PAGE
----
Tennis has been transformed over the last five decades by TV, money, technology, equipment, fashion and politics. But through all of that, the players have remained at the heart of the game. As part of our golden anniversary celebration of the Open era, Tennis.com presents its list of 50 best players—the Top 25 men and the Top 25 women—of the last 50 years. You'll be able to view the entire list in the March/April issue of TENNIS Magazine.
(Note: Only singles results were considered; any player who won a major title during the Open era had his or her entire career evaluated; all statistics are through the 2018 Australian Open.)
Years played: 1969–1992
Major titles: 4*
When Vilas burst onto the pro tour in 1974 at age 21, he was like a ray of brilliant sunshine. The outfits he wore were bright yellow. But that wasn’t all that was exotic about this sensitive youth. His hair was long, and he came from a country, Argentina, that was new to tennis fans of an Anglo-dominated era. Vilas recited poetry, studied Buddhism, dropped out of law school and wore a bracelet to honor the fallen in Vietnam. With his arrival, the counterculture of the 1960s finally invaded the clubby world of pro tennis.
“I liked the creativity of the game,” Vilas told Sports Illustrated. “When someone said, ‘Come to the court,’ it was like saying, ‘Come paint,’ only better.”
Yet this soulful athlete succeeded with a style based not on aesthetic beauty, but brute physical prowess. Nicknamed the Young Bull of the Pampas, Vilas bludgeoned opponents with his tree-trunk left arm and used his iron-man stamina to grind them into his beloved red clay. Eight-hour practice sessions helped Vilas put together a season in 1977 that was unrivaled in its combination of excellence and endurance. That year, he won 17 events, including two majors, and his 145-15 record included a men’s-record 46 straight wins.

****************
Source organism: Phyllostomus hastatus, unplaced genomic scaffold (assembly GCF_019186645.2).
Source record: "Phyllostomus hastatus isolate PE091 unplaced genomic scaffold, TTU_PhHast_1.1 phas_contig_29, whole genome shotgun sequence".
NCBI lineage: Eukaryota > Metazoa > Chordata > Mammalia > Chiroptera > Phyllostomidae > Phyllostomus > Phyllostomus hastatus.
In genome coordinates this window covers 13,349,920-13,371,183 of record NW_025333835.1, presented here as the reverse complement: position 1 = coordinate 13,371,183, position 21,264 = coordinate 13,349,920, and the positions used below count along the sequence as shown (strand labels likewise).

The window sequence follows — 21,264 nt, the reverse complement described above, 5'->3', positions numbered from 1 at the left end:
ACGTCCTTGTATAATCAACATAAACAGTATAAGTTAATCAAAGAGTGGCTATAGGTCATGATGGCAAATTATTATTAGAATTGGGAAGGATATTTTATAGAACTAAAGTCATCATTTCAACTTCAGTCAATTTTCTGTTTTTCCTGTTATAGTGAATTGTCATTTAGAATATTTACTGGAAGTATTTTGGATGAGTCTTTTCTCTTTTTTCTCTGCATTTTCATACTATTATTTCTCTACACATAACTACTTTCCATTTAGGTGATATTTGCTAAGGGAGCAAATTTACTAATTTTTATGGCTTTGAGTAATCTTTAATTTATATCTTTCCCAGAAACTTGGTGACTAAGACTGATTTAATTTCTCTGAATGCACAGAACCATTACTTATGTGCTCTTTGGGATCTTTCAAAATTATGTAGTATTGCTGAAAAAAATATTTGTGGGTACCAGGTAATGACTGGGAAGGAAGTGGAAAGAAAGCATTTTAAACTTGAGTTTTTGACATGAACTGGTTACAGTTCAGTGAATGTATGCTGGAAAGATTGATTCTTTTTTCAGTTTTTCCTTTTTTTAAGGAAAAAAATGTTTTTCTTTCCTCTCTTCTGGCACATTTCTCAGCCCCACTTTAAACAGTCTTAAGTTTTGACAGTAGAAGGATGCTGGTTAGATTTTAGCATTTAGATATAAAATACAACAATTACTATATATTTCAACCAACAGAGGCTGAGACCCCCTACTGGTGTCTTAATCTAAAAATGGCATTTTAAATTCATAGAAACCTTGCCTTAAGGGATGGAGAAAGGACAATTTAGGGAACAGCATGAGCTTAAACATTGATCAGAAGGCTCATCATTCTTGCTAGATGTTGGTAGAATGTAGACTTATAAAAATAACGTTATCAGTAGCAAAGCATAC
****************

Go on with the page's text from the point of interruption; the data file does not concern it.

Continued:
Vilas’ career statistics were suitably Herculean: 23 years on tour, 929 wins, 62 titles (49 on clay), four majors. But one number would elude him: 1. “The Eternal Second,” as he was dubbed by the Argentine press, was always a half-step behind his more famous colleagues Bjorn Borg and Jimmy Connors—somehow, Vilas would even finish 1977 ranked No. 2 behind the American. Looking back, though, this poet-player’s mix of the physical and philosophical remains what it was when he made his debut: something unique and exotic under the sporting sun. Vilas may have been eternally second, but he never played second-fiddle.
Defining Moment: At Forest Hills in 1975, Vilas led eventual champion Manuel Orantes by two sets to one and 5-0 in the fourth set—before somehow losing. So it was poetic justice that this sometime-poet returned to the scene of that disaster in 1977, and became the first South American man to win the US Open.
Watch: Guillermo Vilas wins the 1977 US Open